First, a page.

The former Massachusetts governor now has 56 percent of the delegates it takes to secure the Republican nomination, according to CNN. About 35 minutes after the polls closed, Romney closed out his sweep of Tuesday’s primaries, including nailing down Wisconsin early enough to make the 11-o’-clock news.
If former U.S. Sen. Rick Santorum had a chance to stop Romney and force a brokered convention, the Wisconsin primary was his last chance. With its similarity to Pennsylvania in demographics, the home of the Badgers would be Santorum’s last legitimate effort to remain relevant.
After all, as Jon Stewart pointed out on Monday’s “The Daily Show,” most influential Republicans are backing Romney now for no other reason than to end the circular firing squad and turn the guns outward toward the Democrats.
With the Tea Party doing its level best to copy the Democrats’ “herding cats” primary strategy, Santorum will have enough encouragement to carry on. For most of the Republican Party, however, the Republicans have its pennant-winner — facing off against the defending World Series champ.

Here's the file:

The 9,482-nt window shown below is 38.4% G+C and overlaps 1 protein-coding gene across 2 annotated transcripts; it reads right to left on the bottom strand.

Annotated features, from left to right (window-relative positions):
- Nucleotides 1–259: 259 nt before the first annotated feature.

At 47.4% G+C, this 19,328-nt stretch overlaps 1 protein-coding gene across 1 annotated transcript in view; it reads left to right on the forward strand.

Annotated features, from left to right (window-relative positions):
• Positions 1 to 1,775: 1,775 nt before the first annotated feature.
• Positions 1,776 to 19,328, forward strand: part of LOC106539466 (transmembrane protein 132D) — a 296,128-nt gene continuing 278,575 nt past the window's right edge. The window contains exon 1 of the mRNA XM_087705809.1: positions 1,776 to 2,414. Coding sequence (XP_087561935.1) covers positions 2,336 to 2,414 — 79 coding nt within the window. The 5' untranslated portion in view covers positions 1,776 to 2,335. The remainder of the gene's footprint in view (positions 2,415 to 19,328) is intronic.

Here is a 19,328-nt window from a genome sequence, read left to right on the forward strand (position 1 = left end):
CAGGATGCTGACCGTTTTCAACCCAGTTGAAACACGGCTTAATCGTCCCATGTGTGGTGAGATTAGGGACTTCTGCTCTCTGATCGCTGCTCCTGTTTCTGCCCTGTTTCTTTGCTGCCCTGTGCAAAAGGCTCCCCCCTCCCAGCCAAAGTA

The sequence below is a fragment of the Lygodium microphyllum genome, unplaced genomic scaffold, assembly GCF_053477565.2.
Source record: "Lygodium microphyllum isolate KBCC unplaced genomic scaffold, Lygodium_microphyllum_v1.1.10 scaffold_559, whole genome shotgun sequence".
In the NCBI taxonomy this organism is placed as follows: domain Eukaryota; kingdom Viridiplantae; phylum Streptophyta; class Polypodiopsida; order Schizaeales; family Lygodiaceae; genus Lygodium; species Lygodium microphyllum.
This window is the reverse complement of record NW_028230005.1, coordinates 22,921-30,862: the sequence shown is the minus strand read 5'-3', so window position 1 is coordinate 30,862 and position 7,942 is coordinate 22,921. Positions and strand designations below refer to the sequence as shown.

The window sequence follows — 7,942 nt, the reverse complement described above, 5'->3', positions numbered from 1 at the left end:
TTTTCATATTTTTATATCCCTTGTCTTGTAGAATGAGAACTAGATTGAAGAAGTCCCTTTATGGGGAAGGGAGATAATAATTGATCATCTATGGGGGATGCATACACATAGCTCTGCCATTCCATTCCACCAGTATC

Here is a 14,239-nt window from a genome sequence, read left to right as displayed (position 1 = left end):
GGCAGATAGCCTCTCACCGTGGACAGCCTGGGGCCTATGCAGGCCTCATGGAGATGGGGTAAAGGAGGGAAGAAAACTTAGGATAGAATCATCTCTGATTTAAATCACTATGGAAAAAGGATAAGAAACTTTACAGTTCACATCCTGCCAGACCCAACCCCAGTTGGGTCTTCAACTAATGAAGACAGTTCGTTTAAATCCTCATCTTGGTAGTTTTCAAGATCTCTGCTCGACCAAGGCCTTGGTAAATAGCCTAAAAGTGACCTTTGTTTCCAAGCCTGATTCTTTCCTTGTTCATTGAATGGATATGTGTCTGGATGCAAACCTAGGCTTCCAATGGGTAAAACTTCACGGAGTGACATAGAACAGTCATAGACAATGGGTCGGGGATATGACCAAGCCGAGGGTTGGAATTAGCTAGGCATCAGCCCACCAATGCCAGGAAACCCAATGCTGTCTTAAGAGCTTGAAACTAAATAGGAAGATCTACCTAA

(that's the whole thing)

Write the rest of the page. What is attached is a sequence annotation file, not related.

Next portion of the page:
With morale low through this process, could it change after the convention? Maybe. A lot of people were not OK with Al Gore, and he still received more popular votes than George W. Bush in 2000. Romney’s got the pennant. Of course, the Atlanta Braves won a few of those, too, with limited success. The question remains — can he win it all?
by J.L. Mann Cromer, Jr., who served as the only true independent member of the South Carolina General Assembly from 1990-1998. Currently, he is a general practice attorney in Columbia, S.C., concentrating in probate and estate planning, criminal defense and personal injury law.